Within 90 days after the expiration of an award, the PI also is required to submit a final project report. Approximately 30 days before expiration, NSF will send a notice to remind the PI of the requirement to file the final project report. Failure to provide final technical reports delays NSF review and processing of pending proposals for that PI. PIs should examine the formats of the required reports in advance to assure availability of required data.

NSF has implemented an electronic project reporting system, available through FastLane. This system permits electronic submission and updating of project reports, including information on project participants (individual and organizational), activities and findings, publications, and other specific products and contributions. PIs will not be required to re-enter information previously provided, either with a proposal or in earlier updates using the electronic system.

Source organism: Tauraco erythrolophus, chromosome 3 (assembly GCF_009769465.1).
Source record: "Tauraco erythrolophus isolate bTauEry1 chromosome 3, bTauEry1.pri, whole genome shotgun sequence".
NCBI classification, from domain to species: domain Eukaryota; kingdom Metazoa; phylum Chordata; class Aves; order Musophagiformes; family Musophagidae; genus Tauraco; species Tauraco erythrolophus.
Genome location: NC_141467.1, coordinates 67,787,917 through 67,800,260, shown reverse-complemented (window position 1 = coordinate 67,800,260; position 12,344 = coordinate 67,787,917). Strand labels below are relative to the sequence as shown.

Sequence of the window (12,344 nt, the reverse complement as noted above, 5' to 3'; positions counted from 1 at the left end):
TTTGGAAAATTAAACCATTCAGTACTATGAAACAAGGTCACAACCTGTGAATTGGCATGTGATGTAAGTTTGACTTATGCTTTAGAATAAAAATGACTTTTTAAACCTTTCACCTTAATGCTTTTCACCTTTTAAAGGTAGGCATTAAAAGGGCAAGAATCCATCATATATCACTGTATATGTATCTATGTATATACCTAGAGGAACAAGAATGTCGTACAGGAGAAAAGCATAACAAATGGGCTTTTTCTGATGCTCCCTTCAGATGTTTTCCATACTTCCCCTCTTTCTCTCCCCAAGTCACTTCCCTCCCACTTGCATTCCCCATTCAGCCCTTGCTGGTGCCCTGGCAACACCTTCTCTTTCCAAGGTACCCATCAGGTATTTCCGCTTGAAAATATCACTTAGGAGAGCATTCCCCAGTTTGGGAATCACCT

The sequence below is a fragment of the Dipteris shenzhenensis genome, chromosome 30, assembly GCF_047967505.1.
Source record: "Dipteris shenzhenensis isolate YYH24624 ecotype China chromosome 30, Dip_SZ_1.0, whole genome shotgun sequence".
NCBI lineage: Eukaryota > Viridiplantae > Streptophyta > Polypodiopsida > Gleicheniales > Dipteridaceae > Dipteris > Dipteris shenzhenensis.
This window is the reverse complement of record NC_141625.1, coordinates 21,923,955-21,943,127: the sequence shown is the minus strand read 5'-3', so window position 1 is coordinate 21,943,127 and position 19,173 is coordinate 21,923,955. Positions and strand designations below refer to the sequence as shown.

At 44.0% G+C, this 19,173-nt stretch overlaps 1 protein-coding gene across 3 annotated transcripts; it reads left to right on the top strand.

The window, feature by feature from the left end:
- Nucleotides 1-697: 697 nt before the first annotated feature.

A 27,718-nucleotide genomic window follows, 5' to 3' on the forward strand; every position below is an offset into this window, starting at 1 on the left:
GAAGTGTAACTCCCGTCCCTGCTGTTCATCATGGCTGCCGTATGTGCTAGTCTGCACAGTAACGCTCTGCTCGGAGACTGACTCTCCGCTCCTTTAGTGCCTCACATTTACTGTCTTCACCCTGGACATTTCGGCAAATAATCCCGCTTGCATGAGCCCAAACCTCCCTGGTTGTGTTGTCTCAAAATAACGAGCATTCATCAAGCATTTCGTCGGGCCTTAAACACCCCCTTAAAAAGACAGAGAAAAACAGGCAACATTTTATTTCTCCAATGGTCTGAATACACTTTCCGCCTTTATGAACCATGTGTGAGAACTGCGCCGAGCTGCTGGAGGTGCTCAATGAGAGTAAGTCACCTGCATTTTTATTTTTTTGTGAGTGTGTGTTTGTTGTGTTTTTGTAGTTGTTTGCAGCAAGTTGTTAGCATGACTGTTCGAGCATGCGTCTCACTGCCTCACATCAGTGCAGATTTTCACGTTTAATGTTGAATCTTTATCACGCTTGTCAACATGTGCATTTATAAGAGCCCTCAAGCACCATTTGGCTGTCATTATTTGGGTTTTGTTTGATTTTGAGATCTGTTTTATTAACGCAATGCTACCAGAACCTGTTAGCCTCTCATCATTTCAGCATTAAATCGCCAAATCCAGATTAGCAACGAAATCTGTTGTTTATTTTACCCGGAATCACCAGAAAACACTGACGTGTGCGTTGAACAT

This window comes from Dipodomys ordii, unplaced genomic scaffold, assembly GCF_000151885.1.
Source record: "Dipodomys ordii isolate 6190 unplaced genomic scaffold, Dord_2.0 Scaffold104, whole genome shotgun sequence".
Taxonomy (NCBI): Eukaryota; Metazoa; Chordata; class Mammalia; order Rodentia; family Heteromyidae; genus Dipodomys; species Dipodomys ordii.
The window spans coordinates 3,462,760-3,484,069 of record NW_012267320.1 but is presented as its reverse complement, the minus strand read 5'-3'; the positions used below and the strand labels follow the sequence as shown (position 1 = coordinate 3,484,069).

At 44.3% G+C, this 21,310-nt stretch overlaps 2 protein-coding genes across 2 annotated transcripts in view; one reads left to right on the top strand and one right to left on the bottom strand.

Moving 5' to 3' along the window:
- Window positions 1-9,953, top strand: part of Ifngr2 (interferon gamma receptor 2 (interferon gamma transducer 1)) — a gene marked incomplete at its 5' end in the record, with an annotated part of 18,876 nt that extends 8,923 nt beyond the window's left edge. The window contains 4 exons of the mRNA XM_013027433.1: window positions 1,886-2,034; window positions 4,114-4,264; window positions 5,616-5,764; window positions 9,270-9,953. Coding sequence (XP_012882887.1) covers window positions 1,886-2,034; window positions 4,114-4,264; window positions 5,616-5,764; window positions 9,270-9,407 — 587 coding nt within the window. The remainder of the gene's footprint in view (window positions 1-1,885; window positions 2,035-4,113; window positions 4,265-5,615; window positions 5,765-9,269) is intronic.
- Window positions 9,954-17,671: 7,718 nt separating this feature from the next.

General inquiries regarding  NIH-NSF Bioengineering and Bioinformatics Summer Institutes Program (BBSI)  should be made to:




The NSF Guide to Programs is a compilation of funding for research and education in science, mathematics, and engineering. The NSF Guide to Programs is available electronically at General descriptions of NSF programs, research areas, and eligibility information for proposal submission are provided in each chapter.

Many NSF programs offer announcements or solicitations concerning specific proposal requirements. To obtain additional information about these requirements, contact the appropriate NSF program offices. Any changes in NSF's fiscal year programs occurring after press time for the Guide to Programs will be announced in the NSF E-Bulletin, which is updated daily on the NSF web site at, and in individual program announcements/solicitations. Subscribers can also sign up for NSF's Custom News Service ( to be notified of new funding opportunities that become available.